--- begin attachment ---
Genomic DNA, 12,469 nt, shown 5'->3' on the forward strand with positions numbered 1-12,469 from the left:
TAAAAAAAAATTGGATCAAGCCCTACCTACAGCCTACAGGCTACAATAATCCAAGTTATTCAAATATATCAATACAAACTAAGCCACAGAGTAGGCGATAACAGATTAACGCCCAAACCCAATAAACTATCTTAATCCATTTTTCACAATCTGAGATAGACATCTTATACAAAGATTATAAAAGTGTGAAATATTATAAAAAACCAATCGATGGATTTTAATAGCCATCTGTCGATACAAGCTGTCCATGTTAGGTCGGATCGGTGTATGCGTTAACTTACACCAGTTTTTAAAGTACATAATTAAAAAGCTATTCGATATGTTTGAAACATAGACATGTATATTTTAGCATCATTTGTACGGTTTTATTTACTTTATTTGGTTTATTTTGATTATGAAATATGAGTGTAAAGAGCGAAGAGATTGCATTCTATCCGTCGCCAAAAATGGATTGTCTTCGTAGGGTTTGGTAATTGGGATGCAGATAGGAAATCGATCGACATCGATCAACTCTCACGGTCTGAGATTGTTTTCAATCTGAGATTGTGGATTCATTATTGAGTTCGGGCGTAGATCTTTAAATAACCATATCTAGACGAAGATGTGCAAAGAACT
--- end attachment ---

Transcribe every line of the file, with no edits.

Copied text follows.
Genomic DNA, 12,469 nt, shown 5'->3' on the forward strand with positions numbered 1-12,469 from the left:
TAAAAAAAAATTGGATCAAGCCCTACCTACAGCCTACAGGCTACAATAATCCAAGTTATTCAAATATATCAATACAAACTAAGCCACAGAGTAGGCGATAACAGATTAACGCCCAAACCCAATAAACTATCTTAATCCATTTTTCACAATCTGAGATAGACATCTTATACAAAGATTATAAAAGTGTGAAATATTATAAAAAACCAATCGATGGATTTTAATAGCCATCTGTCGATACAAGCTGTCCATGTTAGGTCGGATCGGTGTATGCGTTAACTTACACCAGTTTTTAAAGTACATAATTAAAAAGCTATTCGATATGTTTGAAACATAGACATGTATATTTTAGCATCATTTGTACGGTTTTATTTACTTTATTTGGTTTATTTTGATTATGAAATATGAGTGTAAAGAGCGAAGAGATTGCATTCTATCCGTCGCCAAAAATGGATTGTCTTCGTAGGGTTTGGTAATTGGGATGCAGATAGGAAATCGATCGACATCGATCAACTCTCACGGTCTGAGATTGTTTTCAATCTGAGATTGTGGATTCATTATTGAGTTCGGGCGTAGATCTTTAAATAACCATATCTAGACGAAGATGTGCAAAGAACT